• Thanks for the reply. Note my main focus, addressed in a session at Mashed Spa, was the value of academic libraries – this has not been as widely discussed as public libraries.

      • The BBC World Service interview (and five more I’ve done since then) went well – though next time I send you information via Twitter DM in response to a question, I would appreciate it if you’d ask first before you quickly putting it on your ‘blog’. That is plain good manners, and also ethical.

        The Voices for the Library team, and others associated with it, have done many, many interviews across TV, radio and newspapers in the last month especially, though of course they’ve be campaigning continuously for a long time. Their website is at:

        That, and Ian Anstice’s blog:

        … are good starting points for detailed and up to date news on library closures and issues around them.

    • Feck – wrong link in previous reply and I can’t edit or delete it. Can you add a comment preview option, and/or ability to edit mistakes such as that out of comments?

      To correct, Voices for the Library is, of course (checks manually!), at:

      • I’ve corrected the link. Don’t understand your comment, though – I wrote the text about the World Service interview in order to promote it after you had mentioned it on Twitter. Was it a secret interview or am I missing something?

      • Thanks for the correction.

        No of course it wasn’t a secret interview; don’t be silly. I DMed you about when it was in response to you asking me non-publicly, then was surprised to see it on your blog shortly afterwards. You didn’t say you would make that public; ask first in future.

  2. Hello Brin,

    You mentioned public libraries a lot. As John pointed out, there has been a considerable amount of debate over an extended period of time regarding these essential public services.

    Can I point you in the direction of the excellent Voices for the Library? This is a grass roots campaign and website set up, voluntarily, by concerned libraries. You can find it at:

    I would encourage ALL library users, and anyone who cares about libraries of any kind, to examine what has been written there.

    It is disappointing, though perhaps not surprising, that multi-million pound funded library organisations and their staff have often been absent from the ongoing debate regarding libraries. I assumed that your suggestion of “Perhaps we should stay quiet under the recession is over?” is an active policy for some of them?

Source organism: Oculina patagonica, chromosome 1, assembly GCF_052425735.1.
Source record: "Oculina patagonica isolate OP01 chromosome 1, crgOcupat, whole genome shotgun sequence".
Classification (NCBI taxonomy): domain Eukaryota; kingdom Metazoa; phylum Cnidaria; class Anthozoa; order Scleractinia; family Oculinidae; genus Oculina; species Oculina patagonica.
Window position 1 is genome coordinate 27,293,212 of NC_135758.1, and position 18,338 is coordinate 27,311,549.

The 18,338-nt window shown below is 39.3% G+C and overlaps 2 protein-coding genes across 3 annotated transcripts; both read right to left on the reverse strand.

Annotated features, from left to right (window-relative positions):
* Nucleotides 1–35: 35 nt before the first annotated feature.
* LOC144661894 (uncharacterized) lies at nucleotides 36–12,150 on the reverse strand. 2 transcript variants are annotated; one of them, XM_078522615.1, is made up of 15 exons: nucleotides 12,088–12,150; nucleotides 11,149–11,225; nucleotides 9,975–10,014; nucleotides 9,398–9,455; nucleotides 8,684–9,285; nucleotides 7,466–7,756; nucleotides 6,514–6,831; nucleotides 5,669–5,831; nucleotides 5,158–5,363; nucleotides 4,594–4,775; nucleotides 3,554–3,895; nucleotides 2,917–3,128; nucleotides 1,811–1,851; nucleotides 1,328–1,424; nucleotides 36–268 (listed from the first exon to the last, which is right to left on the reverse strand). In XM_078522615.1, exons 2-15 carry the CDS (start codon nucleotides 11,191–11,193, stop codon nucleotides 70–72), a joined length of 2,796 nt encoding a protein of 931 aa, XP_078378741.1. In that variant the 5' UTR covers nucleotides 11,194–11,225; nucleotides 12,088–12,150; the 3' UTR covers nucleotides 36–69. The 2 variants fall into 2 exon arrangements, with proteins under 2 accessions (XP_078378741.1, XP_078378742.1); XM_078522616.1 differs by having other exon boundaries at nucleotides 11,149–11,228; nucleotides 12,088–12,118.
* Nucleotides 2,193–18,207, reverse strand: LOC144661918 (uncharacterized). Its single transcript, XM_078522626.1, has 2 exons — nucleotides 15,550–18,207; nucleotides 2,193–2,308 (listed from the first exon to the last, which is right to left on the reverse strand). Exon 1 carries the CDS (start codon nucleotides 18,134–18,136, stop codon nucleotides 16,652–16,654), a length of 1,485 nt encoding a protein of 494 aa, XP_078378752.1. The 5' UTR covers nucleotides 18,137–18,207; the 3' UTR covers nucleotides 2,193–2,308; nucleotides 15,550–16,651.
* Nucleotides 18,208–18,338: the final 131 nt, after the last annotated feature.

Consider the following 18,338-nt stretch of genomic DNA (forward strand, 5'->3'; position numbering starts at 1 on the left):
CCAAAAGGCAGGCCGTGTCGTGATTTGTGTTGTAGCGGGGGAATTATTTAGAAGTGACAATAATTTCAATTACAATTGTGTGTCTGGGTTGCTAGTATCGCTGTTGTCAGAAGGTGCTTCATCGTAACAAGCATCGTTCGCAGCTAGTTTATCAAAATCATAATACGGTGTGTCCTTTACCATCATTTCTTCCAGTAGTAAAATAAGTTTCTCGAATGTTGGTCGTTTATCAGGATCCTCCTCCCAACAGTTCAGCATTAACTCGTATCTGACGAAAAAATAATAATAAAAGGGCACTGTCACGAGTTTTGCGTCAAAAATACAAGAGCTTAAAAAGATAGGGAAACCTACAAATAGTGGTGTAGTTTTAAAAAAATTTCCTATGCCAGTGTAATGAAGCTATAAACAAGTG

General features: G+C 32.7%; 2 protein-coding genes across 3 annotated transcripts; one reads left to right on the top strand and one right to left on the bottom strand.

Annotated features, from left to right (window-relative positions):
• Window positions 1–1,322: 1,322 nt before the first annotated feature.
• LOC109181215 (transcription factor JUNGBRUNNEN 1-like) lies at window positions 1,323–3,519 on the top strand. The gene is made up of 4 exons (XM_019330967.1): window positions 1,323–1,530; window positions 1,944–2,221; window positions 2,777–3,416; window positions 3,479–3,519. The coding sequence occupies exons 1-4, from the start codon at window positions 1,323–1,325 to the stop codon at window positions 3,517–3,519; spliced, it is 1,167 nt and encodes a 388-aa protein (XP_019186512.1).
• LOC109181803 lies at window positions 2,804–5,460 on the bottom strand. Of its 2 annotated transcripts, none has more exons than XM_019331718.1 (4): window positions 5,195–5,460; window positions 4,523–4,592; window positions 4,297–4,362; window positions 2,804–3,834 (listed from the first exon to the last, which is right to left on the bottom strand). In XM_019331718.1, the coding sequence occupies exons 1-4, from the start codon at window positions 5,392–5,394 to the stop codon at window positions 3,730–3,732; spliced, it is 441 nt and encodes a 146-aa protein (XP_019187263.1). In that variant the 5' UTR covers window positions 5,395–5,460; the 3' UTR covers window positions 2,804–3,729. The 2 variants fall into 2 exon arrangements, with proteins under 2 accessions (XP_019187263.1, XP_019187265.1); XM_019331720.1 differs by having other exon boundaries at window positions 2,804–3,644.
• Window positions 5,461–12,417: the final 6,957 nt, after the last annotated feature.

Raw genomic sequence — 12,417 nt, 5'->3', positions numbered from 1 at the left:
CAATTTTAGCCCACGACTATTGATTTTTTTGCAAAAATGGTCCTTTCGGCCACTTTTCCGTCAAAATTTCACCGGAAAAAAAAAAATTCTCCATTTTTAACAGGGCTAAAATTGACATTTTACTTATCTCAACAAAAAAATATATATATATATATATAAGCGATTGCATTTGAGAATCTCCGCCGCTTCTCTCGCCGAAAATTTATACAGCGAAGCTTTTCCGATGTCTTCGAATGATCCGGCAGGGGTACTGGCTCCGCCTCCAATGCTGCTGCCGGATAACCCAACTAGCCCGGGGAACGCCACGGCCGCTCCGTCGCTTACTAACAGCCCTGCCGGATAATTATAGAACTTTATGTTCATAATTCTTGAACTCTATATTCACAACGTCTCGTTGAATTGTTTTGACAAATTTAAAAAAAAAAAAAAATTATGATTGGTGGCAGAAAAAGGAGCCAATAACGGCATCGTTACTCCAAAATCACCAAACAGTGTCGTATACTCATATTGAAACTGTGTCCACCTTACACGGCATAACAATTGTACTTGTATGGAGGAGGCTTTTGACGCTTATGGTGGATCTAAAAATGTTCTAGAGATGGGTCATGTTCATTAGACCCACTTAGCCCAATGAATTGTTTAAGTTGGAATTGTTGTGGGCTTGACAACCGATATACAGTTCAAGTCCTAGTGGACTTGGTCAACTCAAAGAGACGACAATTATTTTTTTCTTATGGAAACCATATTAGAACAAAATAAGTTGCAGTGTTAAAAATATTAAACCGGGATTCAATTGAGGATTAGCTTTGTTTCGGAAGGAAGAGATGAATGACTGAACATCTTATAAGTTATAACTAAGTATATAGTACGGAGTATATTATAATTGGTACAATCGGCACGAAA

Whilst individual volunteers and campaigns such as Voices for the Library have been far more vocal, prominent and effective.

  3. Librarians really do have to in the first instance figure out the philosophy of libraries, they really do. Then they can begin to find evidence and prove the theory. Library Science I think though it is fair to say is still a young science, understanding is still very fragmented at the moment.

    Libraries need to figure out what their values are, this ranges from:

    “Knowledge will forever govern ignorance; and a people who mean to be their own governors must arm themselves with the power which knowledge gives.” James Madison

    “If a nation expects to be ignorant and free, it expects what never was and what never will be.” Thomas Jefferson

    Jefferson also I think points out that it is our right that our knowledge be available to everyone and free. In more modern times the value of libraries:

    “The illiterate of the 21st century will not be those who cannot read and write, but those who cannot learn, unlearn and relearn” – Toffler

    “In today’s knowledge-based economy, what you earn depends on what you learn.” William J. Clinton

    A public library is of value in every context of our lives. So this is a very broad subject.

    A library is an instrumental value, not an end in itself, the end[1] we must remember is to be found in our intrinsic values, “what is meaningful or valuable in life”[2]:

    “It’s been upward in the sense of increasing enjoyment of the work, freedom, and pay. For the most part, I achieved all this mobility through two means: volunteering and self-education”